Every raindrop was a memory of her, the dripping of fresh blood on the tiles. As the clouds poured forth their anger and dismay, I mused, looking beyond the window glass, beyond the yard, fence, fields to somewhere less distinct. She awaited me there. Somewhere in a distant reality displaced from my own, she lingered. I heard her fingernails scratching the storm clouds, her sneers in the gusting wind, her rage in the thunderclaps. Beyond the beyond she grew tempestuous, and I struggled to make her wait.
I placed the knife back in the kitchen draw, folded down my sleeves and left. I’d be back. I always came back. And she’d be waiting.
She came as a ghost in the depths of the night, her nightgown billowing like a windblown shroud of intangible white. Her feet glided over the hall carpet without ever touching the pile, her bare toes pointed down like a spectral ballerina.
I thought myself dreaming and rubbed hard at my eyes, too hard. As the water ran over my cheeks to plop onto the duvet, I imagined she thought me crying. Perhaps, she even thought me repentant?
She parted long, lank hair from her face like drawn curtains and tilted her head to one side. The angle was acute and uncomfortable, but she was beyond pain. There she appraised me as my non-tears fell. A bulbous tongue clacked against her small, impressive teeth. Her fingers twiddled as though restless. I watched on disbelieving.
She came closer then, ever closer like an onrushing tide. There was no time to even hide beneath the sheets, so swift was her passage. She didn’t stop. Like the net curtains she resembled blown by my open window, she disappeared out into the night. I sniffed.
I thought I’d got away with it then, imagining all I’d have to do was mop the carpet where the seawater had run off her transparent form. In death, she was powerless, or so I presumed.
When I patted the duvet and lay back down, my head turning towards what for months had been her empty pillow, she was waiting.
I admired them in my own way, content with their lot in life, swimming in circles, never getting lost, intimating feeding time with those circular mouths. They seemed happy. Until I didn't feed them, that was. That's why they shot me. My fault, really. I forgot they had a tank.
Author's Note: In matters of life and death experience always trumps youth. Just another ditched scene, but as my knees are aching it seemed apt.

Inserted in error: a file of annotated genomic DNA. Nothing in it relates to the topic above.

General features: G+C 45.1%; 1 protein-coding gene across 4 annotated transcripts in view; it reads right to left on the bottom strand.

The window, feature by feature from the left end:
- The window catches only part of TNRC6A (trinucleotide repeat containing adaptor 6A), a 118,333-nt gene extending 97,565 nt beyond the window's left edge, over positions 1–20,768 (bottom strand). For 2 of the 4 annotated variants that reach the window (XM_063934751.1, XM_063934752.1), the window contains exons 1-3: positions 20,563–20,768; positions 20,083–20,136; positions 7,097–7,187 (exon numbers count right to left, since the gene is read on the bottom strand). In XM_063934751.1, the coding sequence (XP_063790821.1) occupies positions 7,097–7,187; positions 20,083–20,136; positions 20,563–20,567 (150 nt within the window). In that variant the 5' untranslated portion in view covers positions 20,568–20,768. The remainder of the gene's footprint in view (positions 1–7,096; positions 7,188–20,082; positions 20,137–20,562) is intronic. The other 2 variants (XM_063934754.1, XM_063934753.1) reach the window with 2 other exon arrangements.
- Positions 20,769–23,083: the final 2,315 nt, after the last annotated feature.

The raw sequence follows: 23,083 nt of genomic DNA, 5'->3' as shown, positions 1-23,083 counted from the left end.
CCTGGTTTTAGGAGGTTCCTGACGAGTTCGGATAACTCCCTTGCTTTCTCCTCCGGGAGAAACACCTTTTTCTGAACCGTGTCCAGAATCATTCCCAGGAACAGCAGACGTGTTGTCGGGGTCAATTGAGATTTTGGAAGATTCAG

He sat at his desk oblivious, tap-tapping away on the typewriter, the words flowing from his fingertips. A lukewarm cup of coffee stood still steaming in the cold study, the old man too tired to set a fire when there was work to be done. He shivered, but not because the door had clicked open.
The assassin smiled. An easy job made easier. His target, the once much vaunted Sam 'the man' Witty, creaked even louder than the leather seat he sat in. A sneer escaped his lips as he raised his gun and levelled it at the back of the old man's head.
The shot came. A body fell to the floor.
A final tap of the keyboard and Sam stretched, his right arm still holding his trusted revolver as though it belonged there. He cracked his stiff neck, the sound louder than the silenced gunshot, and cast a second look to his reading glasses; the assassin was as dead in the left lens as he'd been alive in the right. Another dead body in a life full of them, Sam thought. Sixty years old he might have been, but experience counted in the game of death.
Beloved Be Loved
A Murder in Three Acts
I loved her with a passion that burnt through my body to singe the earth beneath my feet. Every thought of every day belonged to her, every moonbeam bore her features, every sunburst was her eyes. I lived for her, breathed for her, would’ve died for her, and then done so again. She was my beloved.
She eyed me with a mysterious mix of revulsion and curiosity. I might have been something she’d stood in, or an old blouse given to charity then spied on another woman who’d accessorised it with patches in the image of my face. She turned away because she couldn’t bear to look, not for her sake, but my own. Pity, I think? She pitied me. I was pitiful.
I trailed her with eyes upturned; her perfumed perfection provided a trail. Life wouldn’t allow me to part from her. Life, that’s a joke, I had no life without my beloved. To turn away was to fall into hell with a boulder strapped to my back and lead-lined shoes. Torture some might have called it, and they would’ve been right. Having a beloved who wouldn’t be loved. Could you imagine anything worse? I couldn’t. That’s why I ended it in one foul sweep of an over-sharpened blade. Ended it for us both.
They deemed it unnecessary, whilst I deemed it essential.
“Containment is the watchword, gentlemen,” I forewarned.
“Containment is the last thing on our mind. She…”
“It,” I intervened.
“She!” they bellowed as one.
“She is impeccable,” Charlesworth continued. “Come in, dear,” he said.
She entered the room dressed in the finest fabrics the orient possessed. Her clip-clopping feet were in perfect time to the batting of her overly long eyelashes. She paused, took in our little enclave and bowed with a creaking and clacking of unoiled cogs, then stood motionless.
“Perfect,” oozed Charlesworth.
“Divine,” grinned Robshaw like Mister Carroll’s Cheshire cat.
She’d beguiled them all.
I left them to their lecherous desires slamming the front door in my wake. I’d barely made it out of the gravel drive when the screaming began.
As I’d stated, it was all very unnecessary. After all, who should understand her faults better than the man who’d made her? And more pertinent, why he’d made her?
I took out the silver cigarette lighter that was far more, flicked the cap and shivered at the ensuing explosion. My movable mannequin had done her job well.
Again, only I knew why I’d made her and her purpose was to kill.
Good riddance, I detested each of them. They were the most unnecessary of all.
Murder? No. The guillotine just slipped.